A certain amount. This film is part of a wide discussion, in that there is quite a bit of Australia’s dark past that has become increasingly the subject of discussion, and it’s really only now that people are becoming aware of what happened. It’s not dissimilar to the United States. It involved land clearance; it was not just chopping down trees. It was also eliminating the people that lived there, and in the drive West, that’s what happened. People drove West in the United States, and it involved dead people, and the destruction of cultures. This film, made by an aboriginal director, is part of that discussion. It’s only really in the last ten years that, as an outsider and a non-Australian, I’m aware of people really talking about the massacres that took place.
How did you end up involved in the project to begin with?
How do you get involved in anything? I knew of Warwick Thornton’s work — not just as a cinematographer, [though] I knew it would be a beautiful-looking film. He made a real landmark film called Samson and Delilah [in 2009], and I thought that he’s one of the truly original voices in Australian cinema. I was keen to work with him. It’s not just polemic; I’ve always wanted to do a western, and this is definitely a western of sorts. It takes all sorts of tropes from the western genre, like posses and a hanging judge and all those things, but it kind of subverts and turns them on their head. I think it’s a very interesting film, one of the best films that have come out of Australia for many years.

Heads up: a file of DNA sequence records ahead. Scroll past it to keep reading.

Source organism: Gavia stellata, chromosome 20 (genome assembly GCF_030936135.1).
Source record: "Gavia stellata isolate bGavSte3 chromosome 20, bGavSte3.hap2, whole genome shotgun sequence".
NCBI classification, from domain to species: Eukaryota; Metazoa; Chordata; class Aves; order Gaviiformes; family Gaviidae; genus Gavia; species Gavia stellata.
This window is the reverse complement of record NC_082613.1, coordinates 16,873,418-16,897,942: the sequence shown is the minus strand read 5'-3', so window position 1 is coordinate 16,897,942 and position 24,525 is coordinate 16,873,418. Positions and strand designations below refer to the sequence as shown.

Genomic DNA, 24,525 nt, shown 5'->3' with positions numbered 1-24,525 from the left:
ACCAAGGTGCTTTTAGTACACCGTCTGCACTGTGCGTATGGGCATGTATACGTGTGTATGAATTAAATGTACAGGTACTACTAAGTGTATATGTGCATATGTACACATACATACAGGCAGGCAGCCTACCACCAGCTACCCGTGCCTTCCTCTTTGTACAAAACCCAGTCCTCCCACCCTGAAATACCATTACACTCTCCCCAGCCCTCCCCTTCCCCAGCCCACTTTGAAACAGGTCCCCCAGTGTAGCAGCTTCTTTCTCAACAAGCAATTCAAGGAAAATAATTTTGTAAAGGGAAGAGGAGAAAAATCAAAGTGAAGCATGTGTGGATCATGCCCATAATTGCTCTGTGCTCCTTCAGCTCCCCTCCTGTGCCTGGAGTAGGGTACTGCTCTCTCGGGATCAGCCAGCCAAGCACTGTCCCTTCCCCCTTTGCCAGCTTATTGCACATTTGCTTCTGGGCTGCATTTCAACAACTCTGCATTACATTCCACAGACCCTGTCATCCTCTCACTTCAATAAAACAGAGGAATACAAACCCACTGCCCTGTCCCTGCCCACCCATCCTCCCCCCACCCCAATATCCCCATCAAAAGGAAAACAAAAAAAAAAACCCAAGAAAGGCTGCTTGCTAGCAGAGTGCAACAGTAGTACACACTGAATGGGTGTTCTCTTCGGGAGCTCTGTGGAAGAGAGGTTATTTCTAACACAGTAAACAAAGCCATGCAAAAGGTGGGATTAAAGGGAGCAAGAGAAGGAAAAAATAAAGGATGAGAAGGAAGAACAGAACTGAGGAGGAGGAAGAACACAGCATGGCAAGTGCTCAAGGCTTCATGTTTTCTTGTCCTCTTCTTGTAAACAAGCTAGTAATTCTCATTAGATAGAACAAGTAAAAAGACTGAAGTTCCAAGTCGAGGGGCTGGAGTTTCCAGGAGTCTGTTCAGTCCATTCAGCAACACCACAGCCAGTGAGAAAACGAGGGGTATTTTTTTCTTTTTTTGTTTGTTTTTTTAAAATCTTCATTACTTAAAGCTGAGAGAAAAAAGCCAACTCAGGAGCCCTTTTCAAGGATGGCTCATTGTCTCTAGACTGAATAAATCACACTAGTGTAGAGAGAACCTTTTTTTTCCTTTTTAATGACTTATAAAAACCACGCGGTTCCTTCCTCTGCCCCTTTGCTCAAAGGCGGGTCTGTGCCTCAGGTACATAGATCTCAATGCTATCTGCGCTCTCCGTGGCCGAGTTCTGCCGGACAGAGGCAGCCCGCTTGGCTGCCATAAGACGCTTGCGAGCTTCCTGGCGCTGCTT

I was struck by the final shot, in which a character walks off into the outback under a great rainbow. I read that that rainbow was real, and just happened fortuitously. Was there anything else that happened like that?
That rainbow was quite a thing, wasn’t it? I think the greatest stroke of luck that we had, and we were very lucky in many ways, was — you can get completely ravaged by flies. I’ve worked in the outback many times, and one of my vivid memories is of Meryl Streep [during the shoot for A Cry in the Dark], covered from head to foot in black flies, trying not to scream. That’s one of the things that can happen. [But we had] a relatively fly-free environment.